“Okay. I’ll learn golf.”

She made a face that told me she didn’t take my promise seriously. But she said, “Thank you. Remember, tonight we have dinner with the Carstairs and the Johnsons.”

I smiled. They were her friends, not mine, but they were all nice people, and I knew our regular dinners out in London would become much rarer once the baby arrived. And maybe they knew a golf instructor. “Okay, I’ll be home by five, then.”

“We’re meeting them at six at the tapas bar in Shoreditch. Do you have a big morning?”

“A PowerPoint-heavy one,” I said. “Briefings all day with Brandon and the suits from back home.” I looked at her as she stood to stretch, her hands on the swell of her belly. “But I could cancel. Go to the doctor’s with you.”


“Save me from the PowerPoint. Let me go with you and The Bundle.” We kept skirting the discussion of names, so I’d given our imminent child a pseudonym.

“The Bundle.” She patted the top of her swell.

“Actually, I may have to meet you at the restaurant. I might have to go drink a quick pint with the suits after the meetings.”

She laughed and smiled and said, “Oh, such a tough job you have.”

I thought, thank God I don’t have my parents’ marriage. Lucy and I didn’t fight, didn’t glare, didn’t inflict long, painful silences.

“Go and bar-hop without your pregnant wife.” She smiled and closed her laptop. “But not quite yet.”

She came to me and slid her hands up my back. Pregnant women are full of surprises; it’s like living with a breeze that can’t settle on its direction. I loved it. She kissed me with a surprising hunger, almost a ferocity, her belly big between us.

“I’m hot and sweaty and gross,” I said. “I’m a yucky husband.”

“Yes,” she said. “Yes, you are, monkey. And I’m enormous.”

“Yes,” I said. “Yes, you are.” And I kissed her.

When we were done, the sweetest start to that final day, I made us a breakfast of toast, coffee, and juice, then showered, dressed, and went to our office. Before I walked out, I looked back at her, at the breakfast table, and I said, “I love you,” and she said, “I love you.”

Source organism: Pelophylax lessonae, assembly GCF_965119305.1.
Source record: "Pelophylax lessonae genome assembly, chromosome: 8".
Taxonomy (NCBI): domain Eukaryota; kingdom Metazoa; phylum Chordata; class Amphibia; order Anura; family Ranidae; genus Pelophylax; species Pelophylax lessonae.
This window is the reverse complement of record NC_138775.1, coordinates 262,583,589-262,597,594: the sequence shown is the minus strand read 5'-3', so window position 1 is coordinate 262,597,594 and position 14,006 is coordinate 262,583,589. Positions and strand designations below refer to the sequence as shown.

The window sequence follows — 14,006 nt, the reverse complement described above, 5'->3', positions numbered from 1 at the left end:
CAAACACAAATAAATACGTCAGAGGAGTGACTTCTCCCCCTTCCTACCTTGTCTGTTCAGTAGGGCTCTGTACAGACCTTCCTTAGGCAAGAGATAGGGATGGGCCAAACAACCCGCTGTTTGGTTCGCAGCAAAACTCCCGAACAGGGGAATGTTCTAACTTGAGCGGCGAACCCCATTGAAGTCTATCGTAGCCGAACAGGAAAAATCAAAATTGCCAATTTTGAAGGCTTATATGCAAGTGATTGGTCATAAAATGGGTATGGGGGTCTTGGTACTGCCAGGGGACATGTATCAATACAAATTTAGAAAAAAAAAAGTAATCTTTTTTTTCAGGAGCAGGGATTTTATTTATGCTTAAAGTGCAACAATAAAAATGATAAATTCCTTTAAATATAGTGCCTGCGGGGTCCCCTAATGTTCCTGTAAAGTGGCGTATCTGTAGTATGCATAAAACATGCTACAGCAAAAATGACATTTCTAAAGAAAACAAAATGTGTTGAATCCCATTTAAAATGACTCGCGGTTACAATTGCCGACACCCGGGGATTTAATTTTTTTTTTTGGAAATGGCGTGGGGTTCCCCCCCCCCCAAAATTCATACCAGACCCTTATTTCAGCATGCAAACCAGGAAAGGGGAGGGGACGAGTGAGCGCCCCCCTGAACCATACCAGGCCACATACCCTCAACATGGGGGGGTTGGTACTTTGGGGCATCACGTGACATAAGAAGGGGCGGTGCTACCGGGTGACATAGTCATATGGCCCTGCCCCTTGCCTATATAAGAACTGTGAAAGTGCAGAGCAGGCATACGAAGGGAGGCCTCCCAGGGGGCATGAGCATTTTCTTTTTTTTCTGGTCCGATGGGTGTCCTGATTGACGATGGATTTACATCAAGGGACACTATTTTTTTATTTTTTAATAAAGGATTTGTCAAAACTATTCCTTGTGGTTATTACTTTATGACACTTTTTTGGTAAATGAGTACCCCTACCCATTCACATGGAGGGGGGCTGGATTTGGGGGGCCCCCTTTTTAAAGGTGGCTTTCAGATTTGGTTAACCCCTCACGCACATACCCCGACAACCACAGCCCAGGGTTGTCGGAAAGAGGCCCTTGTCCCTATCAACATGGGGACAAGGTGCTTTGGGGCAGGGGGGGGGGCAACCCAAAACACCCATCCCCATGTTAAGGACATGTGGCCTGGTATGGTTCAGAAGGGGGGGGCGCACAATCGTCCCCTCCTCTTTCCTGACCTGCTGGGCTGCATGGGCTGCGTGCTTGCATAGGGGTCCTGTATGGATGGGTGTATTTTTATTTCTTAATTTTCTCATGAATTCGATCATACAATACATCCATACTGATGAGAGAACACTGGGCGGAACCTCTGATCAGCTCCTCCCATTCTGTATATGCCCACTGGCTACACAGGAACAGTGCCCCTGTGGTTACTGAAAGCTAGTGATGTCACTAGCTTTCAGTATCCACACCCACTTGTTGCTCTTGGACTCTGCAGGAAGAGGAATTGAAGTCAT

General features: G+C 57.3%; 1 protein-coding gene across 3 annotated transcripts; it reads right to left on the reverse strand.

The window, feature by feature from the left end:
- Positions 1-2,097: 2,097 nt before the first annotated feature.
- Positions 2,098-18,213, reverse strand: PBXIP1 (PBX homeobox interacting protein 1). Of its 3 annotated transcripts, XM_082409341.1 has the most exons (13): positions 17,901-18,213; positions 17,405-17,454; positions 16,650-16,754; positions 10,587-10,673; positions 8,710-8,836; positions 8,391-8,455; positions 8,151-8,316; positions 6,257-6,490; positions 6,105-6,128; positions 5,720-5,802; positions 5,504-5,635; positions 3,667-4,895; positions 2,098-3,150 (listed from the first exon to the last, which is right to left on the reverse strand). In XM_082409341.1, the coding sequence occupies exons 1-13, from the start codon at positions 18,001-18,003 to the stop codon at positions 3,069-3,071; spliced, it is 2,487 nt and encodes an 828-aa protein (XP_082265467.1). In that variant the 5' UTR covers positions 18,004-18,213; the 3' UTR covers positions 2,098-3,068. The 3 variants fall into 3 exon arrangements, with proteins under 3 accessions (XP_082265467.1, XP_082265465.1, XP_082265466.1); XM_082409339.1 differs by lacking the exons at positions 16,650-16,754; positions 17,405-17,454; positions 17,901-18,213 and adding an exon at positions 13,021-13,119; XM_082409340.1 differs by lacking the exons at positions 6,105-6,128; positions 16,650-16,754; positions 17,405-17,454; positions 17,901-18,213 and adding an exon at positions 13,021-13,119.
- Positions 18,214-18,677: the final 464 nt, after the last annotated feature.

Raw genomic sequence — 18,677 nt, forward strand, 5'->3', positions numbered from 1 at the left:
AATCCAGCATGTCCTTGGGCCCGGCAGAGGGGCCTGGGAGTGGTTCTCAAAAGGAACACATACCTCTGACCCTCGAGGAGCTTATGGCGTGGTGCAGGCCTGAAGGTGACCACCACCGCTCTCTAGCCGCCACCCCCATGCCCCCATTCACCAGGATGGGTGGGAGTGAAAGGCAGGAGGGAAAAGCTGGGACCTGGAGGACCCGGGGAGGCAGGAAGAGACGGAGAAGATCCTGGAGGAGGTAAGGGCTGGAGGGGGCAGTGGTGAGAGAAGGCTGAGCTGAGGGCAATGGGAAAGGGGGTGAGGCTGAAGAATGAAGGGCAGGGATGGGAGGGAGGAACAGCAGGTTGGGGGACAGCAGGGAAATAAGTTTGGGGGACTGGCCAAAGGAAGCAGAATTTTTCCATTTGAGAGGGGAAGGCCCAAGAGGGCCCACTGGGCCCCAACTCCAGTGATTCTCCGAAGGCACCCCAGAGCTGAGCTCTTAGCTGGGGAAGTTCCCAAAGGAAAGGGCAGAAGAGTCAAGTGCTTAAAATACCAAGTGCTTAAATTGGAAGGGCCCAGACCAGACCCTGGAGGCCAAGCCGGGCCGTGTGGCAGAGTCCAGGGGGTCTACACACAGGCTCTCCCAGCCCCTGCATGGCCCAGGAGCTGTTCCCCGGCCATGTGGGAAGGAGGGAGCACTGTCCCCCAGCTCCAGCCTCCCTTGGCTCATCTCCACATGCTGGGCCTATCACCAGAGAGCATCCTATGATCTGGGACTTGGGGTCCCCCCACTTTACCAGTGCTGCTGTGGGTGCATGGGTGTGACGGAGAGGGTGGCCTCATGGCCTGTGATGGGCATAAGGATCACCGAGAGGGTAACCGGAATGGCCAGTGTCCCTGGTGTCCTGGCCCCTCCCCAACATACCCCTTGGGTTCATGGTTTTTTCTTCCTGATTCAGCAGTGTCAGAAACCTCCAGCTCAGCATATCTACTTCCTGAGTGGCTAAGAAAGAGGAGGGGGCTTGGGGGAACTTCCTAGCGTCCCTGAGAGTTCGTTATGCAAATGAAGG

Famous last words.


London’s skies that day shone blue as a bright eye; a rare sunny day for November after two weeks of gray, looming clouds. I had been in London for nearly a year. That final morning, in my somber suit, taking the tube to Holborn, I might have looked like one of the young lawyers heading for a firm or for court. Except my briefcase carried a Glock 9 mm, a laptop full of financial information on suspected criminal networks, and a ham-and-cheese sandwich. Lucy is sentimental; she liked to make my lunch for me because I made breakfast for her. She would be in the office later, when her doctor’s appointment was done. We’d worked together for nearly three years, first back in Virginia where we’d met and married, and then here. I liked London, liked my work, liked the idea of The Bundle being born here and spending his early years settled in one of the world’s great cities, not jumping latitudes like I had. Some kids start each year in a different school; I’d often started in a different hemisphere.

Holborn is a mix of new and old. Our office building was close to where the street goes from being High Holborn to plain Holborn. It was a contemporary glass-and-chrome creation that I don’t doubt irritated architectural purists; next to it was a building undergoing a major refurbishment; scaffolding studded its facade. In front, a walkway funneled pedestrians into two lines, and I avoided it when I could. The space opened up in front of our building and I worked my way through the spilling crowd.

The office building was mostly occupied by small firms-solicitors and marketing consultants and a temp agency-except for the top floor. The sign on the elevator read CVX Consulting. The initials had been picked by the throws of a dart at a newspaper stuck to a dartboard one night. I joked with Lucy and my boss, Brandon, that CVX stood for Can’t Vanish eXactly.